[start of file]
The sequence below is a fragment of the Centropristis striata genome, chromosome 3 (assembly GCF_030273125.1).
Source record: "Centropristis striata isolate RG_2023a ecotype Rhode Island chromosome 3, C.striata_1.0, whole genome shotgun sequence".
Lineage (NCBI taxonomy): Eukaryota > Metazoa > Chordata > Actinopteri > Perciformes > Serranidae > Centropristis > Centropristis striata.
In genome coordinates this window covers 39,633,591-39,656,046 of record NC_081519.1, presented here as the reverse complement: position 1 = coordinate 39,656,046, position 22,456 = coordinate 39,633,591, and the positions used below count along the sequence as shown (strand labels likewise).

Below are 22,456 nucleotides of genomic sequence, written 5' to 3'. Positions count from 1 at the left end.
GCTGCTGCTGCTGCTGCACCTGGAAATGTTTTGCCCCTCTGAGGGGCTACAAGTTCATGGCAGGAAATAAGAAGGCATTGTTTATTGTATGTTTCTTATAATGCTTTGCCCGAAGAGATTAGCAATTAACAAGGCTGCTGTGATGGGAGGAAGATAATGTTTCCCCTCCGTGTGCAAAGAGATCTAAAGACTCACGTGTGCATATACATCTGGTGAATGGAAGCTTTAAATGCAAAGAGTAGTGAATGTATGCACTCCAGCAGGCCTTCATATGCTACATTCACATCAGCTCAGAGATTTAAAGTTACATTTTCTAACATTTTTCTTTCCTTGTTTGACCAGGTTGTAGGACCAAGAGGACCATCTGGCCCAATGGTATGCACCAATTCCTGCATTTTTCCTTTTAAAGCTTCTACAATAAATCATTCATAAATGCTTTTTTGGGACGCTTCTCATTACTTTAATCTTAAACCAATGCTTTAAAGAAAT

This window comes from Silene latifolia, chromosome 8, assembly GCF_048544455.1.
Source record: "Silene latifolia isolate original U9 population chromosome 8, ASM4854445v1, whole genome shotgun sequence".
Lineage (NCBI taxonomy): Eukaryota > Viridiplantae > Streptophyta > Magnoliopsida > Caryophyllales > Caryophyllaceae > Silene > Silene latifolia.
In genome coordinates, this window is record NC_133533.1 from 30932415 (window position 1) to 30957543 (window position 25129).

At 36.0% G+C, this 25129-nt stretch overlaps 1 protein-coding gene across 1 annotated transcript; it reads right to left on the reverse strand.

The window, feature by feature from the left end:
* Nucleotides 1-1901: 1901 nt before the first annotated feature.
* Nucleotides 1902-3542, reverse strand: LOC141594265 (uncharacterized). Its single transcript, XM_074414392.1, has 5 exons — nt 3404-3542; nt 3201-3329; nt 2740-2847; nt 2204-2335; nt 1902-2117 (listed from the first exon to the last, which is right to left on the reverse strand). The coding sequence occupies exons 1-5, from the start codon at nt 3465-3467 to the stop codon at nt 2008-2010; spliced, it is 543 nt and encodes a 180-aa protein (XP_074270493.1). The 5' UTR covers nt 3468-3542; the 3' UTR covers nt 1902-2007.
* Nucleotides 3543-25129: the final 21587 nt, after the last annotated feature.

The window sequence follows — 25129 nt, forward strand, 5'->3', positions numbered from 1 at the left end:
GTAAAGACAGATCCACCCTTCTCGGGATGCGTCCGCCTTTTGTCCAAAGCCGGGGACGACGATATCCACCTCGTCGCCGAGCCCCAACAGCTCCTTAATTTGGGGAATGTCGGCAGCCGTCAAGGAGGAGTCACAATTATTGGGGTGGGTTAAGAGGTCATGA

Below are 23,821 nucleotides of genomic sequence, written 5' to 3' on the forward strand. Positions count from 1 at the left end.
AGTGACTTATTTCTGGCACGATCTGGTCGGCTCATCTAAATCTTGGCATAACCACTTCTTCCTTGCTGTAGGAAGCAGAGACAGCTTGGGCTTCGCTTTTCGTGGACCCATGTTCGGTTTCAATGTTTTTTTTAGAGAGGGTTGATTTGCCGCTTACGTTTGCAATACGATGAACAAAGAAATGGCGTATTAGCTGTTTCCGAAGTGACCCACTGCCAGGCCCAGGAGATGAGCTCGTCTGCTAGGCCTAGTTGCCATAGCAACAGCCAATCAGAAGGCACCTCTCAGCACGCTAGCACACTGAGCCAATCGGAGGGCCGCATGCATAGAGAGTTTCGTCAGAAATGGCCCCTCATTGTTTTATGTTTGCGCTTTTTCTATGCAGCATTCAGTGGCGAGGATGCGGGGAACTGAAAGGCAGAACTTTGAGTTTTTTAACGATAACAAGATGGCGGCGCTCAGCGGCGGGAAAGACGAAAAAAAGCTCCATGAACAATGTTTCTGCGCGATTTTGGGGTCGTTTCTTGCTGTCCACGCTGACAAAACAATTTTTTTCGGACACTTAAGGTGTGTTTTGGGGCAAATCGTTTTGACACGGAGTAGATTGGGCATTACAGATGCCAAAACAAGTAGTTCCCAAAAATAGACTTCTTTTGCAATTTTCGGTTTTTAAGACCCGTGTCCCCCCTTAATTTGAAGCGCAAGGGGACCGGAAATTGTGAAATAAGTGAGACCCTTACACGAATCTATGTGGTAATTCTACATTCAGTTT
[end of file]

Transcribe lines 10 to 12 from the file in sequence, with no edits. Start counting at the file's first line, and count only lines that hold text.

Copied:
In genome coordinates, this window is record NC_133533.1 from 30932415 (window position 1) to 30957543 (window position 25129).

At 36.0% G+C, this 25129-nt stretch overlaps 1 protein-coding gene across 1 annotated transcript; it reads right to left on the reverse strand.

The window, feature by feature from the left end: